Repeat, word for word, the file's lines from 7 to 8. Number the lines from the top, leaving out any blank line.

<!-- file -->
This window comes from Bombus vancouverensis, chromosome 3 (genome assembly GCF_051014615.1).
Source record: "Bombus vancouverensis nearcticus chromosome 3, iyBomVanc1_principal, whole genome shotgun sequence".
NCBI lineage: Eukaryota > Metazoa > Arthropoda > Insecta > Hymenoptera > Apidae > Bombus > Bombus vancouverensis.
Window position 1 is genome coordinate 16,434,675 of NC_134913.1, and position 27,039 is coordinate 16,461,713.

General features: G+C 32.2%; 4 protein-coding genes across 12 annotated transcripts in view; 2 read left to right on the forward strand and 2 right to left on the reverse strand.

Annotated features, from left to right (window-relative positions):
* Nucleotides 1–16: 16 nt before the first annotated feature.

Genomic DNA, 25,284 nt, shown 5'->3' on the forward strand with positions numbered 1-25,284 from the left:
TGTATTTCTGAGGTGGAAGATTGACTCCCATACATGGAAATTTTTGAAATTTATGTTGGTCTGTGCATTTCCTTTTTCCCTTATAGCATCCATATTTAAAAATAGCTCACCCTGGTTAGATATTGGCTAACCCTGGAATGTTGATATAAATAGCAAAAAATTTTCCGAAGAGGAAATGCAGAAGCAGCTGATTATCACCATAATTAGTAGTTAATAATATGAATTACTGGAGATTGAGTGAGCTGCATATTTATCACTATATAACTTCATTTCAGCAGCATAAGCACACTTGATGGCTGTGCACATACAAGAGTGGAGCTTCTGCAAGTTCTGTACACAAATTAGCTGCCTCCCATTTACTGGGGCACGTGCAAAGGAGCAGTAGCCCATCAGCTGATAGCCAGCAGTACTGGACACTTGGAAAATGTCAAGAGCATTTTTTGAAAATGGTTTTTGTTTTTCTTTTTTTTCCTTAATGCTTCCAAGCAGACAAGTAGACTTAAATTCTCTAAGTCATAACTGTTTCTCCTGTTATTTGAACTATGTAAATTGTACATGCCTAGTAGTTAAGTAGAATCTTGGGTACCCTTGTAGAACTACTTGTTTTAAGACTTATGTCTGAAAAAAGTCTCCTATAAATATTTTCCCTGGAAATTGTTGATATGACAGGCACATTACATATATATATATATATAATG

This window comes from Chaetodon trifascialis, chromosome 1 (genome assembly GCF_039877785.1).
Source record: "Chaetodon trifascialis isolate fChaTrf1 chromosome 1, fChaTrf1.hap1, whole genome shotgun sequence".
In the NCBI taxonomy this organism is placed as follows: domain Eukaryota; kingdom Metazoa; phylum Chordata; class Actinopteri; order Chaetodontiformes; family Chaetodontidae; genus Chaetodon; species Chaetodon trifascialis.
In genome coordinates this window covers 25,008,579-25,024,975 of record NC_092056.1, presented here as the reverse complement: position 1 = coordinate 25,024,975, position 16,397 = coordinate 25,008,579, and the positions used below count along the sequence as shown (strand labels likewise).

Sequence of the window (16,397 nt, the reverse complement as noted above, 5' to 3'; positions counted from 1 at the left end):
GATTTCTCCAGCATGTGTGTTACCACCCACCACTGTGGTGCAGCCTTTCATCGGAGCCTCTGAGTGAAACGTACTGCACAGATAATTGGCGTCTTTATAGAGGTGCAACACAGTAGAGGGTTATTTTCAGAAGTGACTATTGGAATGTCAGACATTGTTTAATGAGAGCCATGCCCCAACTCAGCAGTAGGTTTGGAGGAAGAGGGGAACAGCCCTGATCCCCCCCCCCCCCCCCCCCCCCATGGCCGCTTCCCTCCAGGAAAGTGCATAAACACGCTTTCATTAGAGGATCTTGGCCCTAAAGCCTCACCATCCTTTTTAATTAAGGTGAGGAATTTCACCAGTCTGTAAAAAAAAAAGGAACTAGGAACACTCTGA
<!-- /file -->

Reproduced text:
* Nucleotides 1–16: 16 nt before the first annotated feature.

Genomic DNA, 25,284 nt, shown 5'->3' on the forward strand with positions numbered 1-25,284 from the left: